longer stays above fracture-extension pressure, it indicates that
all the acid is leaking off into the formation. When this
happens, the treatment has become a large matrix-acidizing
treatment and the etched length will be quite short. The result
will be a well that gives a high flush production, but quickly
falls to a much lower value over the long term. The property
that gives good long-term production increase is etched length
of sufficient conductivity. Etched length is different from
created length. Nonacid fluids might be used to create a long
fracture, but if the acid has excessive fluid loss, the etched
length will be very short and the long-term production
increase will be disappointing.
The single most significant step to improve fluid loss
control in fracture-acidizing treatments is to viscosify the acid.
All other efforts to improve fluid loss control will be relatively
useless unless the first step is using viscous acid. There are a
number of ways to viscosify acid, including:
natural polymers
synthetic polymers

Laboratory testing using hollow limestone cores, even
under severe test conditions, has clearly demonstrated that
viscosity has a powerful effect on providing the first level of
fluid loss control.
This first level of fluid loss control can be
achieved with as little as 20 cP of viscosity at 511/sec at
BHST. This benchmark viscosity provides a good guideline
for deciding how much viscosity is enough for first-level fluid
loss control. It is generally sufficient viscosity in situations
where matrix permeability is less than about 1 md. Under such
conditions, the choice of viscosifier will largely be driven by
the reactivity issues mentioned earlier.
Some formation conditions require even more fluid loss
control than what is provided by first-level approaches, and so
may require a second level of fluid loss control. The second-
level of improved fluid loss control can be achieved by using
either large solids or much higher fluid viscosities. Studies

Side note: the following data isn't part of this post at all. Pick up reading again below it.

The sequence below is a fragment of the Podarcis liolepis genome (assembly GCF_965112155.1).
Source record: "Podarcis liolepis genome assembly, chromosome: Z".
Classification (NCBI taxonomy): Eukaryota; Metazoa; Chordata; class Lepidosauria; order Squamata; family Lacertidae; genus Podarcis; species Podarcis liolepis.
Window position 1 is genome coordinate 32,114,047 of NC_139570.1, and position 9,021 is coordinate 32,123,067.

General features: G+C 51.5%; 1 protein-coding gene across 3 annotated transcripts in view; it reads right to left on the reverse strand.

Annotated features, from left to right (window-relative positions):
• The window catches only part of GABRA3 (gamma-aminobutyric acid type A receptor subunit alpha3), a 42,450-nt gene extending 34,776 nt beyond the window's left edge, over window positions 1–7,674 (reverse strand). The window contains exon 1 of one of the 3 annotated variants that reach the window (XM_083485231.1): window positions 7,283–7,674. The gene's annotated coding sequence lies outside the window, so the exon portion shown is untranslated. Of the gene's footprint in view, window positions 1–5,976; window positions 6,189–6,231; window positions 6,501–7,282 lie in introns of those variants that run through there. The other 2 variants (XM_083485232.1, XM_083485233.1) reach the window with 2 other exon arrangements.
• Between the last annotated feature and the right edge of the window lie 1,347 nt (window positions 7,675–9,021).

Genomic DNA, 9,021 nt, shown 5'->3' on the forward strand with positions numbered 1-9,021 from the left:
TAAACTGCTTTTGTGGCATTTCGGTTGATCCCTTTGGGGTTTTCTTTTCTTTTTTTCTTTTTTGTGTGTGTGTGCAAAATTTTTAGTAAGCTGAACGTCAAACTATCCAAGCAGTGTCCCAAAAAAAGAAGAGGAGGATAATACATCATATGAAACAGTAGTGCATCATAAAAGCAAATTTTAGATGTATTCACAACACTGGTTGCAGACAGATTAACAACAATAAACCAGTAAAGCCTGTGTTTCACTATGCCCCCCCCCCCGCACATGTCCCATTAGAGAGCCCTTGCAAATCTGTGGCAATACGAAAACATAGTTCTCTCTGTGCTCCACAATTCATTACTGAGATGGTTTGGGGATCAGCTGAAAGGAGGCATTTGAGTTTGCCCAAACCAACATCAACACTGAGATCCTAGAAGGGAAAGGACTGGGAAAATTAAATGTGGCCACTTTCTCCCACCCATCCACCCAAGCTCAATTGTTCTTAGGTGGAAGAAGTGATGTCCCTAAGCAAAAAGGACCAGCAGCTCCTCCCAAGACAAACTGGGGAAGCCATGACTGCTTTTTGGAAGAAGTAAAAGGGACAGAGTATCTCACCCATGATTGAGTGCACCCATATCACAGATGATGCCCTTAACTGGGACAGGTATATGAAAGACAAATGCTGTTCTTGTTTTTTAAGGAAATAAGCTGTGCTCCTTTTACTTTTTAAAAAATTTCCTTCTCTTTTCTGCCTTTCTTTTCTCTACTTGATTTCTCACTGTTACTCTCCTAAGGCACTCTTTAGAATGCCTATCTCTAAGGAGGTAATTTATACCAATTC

have shown that large solids can be very effective in providing
this second level of fluid loss control. The solids should be at
least 100-mesh in size, and can easily be 40- to 60-mesh
solids. The solids must be large due to the relatively larger
diameters of wormholes caused by acid leakoff as compared to
the original pore throats. Pore throats can be bridged with
particles of a few microns in diameter, but wormholes require
much larger particles. The solids can be sand, oil-soluble
resins, or anything else deemed useful. Concentrations should
start at 0.25 lb/gal and should be increased in 0.25-lb/gal
increments if an acid stage does not maintain fracture
extension pressure. Fracture-acidizing treatments using 1 to 2
lb/gal of solids have been successfully conducted and
provided significantly improved sustained production
If higher viscosities are chosen for achieving the second
level of fluid loss control, the target viscosities should be in
the range of a few hundred centipoise, perhaps 100 to 300 cP
under downhole conditions. This can be achieved with live
acid crosslinkers, such as zirconium, and near-spent acid
crosslinkers. Live acid crosslinkers provide high viscosity in
the fracture itself, while near-spent acid crosslinkers provide
high viscosity in the matrix after leakoff and at the leading
edge of acid flow in the fracture. Foams and emulsions can
also provide these higher viscosities. The choice of fluid may
depend on such factors as acceptable friction pressures in the
tubing, the availability of materials such as nitrogen, and
whether leakoff is perceived to be dominated by matrix loss or
natural fracture loss. The higher live-acid viscosities may be
preferable when leakoff is dominated by natural fractures.

Conductivity Generation
The third fundamental issue in successful fracture-acidizing
treatments is the generation of acceptable conductivity. Proper
reactivity control and proper fluid loss control are
prerequisites for obtaining good conductivity. The first two
issues assure that it is even possible to dissolve rock at a
significant distance from the wellbore in the created fracture.
However, they are not sufficient to assure that good
conductivity is truly generated. Conductivity generation
requires that two additional goals be met: (1) sufficient
carbonate removal, and (2) removal in an uneven manner, so
that good conductivity can be generated.
Sufficient rock removal is an easy issue to overlook.
Simulations can readily show that live acid can travel down a
fracture for well over 200 ft when proper reactivity control is
addressed. This factor can lead to the assumption that if acid
gets there, then conductivity will be there. Unfortunately, the
situation is a bit more complicated. Simple calculations can
highlight the issue.

Fig. 8Created fracture length.

Fig. 8 shows the results of calculations of created length
based on simple mass balance. A fracturing simulator was
used to estimate a nominal created width of 0.15 in. using a 20
cP fluid, which is the design criterion for the first level of fluid
0 200 400 600 800 1000 1200
Injected Volume (gal/ft)



Viscosity = 20 cP
Created Width = 0.15 in.